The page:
"You have to move fast," added Marshall Mandell, senior vice president of corporate development at DynCorp of Reston, Va. Mandell has been overseeing the integration of DynCorp's $170 million purchase of GTE Information Systems LLC in December 1999.

Within 100 days after the deal was finalized, DynCorp had transition teams working on integration issues, ranging from how support functions would be melded to identifying future business opportunities. Some of those teams were led by GTE employees, he said.

"That sends a powerful message," he said. With GTE and DynCorp people working side by side on the integration, the acquired company feels like it has a say in how the integration will be completed.

When evaluating how an acquisition will fit into an organization, company executives look at subjective and intangible elements, such as company cultures and values.

DynCorp wants to preserve the culture of the companies it acquires, Mandell said. That culture, after all, is one of the reasons his company made the deal.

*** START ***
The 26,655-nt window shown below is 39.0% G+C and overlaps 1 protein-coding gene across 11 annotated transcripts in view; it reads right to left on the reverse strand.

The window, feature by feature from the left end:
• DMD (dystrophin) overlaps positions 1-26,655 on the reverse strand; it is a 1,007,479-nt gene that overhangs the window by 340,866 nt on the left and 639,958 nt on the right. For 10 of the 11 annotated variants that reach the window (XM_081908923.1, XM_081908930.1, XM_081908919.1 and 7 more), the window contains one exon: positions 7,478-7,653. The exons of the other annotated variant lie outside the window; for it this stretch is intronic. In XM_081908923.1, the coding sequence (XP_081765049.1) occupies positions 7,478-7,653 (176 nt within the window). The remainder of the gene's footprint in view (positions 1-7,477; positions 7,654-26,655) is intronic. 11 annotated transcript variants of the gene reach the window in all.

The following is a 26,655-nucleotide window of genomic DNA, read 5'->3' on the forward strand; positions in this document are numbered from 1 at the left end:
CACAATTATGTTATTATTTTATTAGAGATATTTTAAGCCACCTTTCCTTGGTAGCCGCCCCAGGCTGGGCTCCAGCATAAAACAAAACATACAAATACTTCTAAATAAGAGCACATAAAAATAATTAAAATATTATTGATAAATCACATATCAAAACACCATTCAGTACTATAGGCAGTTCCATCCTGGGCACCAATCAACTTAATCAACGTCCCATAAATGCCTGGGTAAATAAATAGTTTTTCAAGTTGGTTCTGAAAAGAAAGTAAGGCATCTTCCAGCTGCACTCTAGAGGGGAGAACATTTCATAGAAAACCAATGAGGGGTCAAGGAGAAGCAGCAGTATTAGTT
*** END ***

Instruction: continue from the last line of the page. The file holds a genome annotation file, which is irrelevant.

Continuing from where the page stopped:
CSC also does not dictate a culture, but rather sees itself as "a melting pot" of cultures that changes as it acquires new companies, Tucker said.

Others, such as Anteon and Veridian, have a single culture in mind as they plan and implement acquisitions.

"We don't buy things and stack them up next to each other, and let them operate the way they were," Kampf said. Different cultures mean different business practices, and "therefore, we don't end up with the same business result," he said.

It is not necessary to buy a company with a virtually identical culture, but it is very important to find a company with similar values about how it treats customers and employees and how creates value for shareholders, said Veridian's Langstaff.

"Values are more fundamental than culture," he said. "You can have shared values and still have different cultures." Shared values are what a common culture can then be built on, Langstaff said.

"Corporate culture is one of the bigger challenges, because you are bringing together two groups of people," Hackeman said. "Generally, the acquiring company is the driver behind the corporate culture."

Communication is the key, executives said. "You have to get out there and talk to people," Kampf said. "It's change management 101."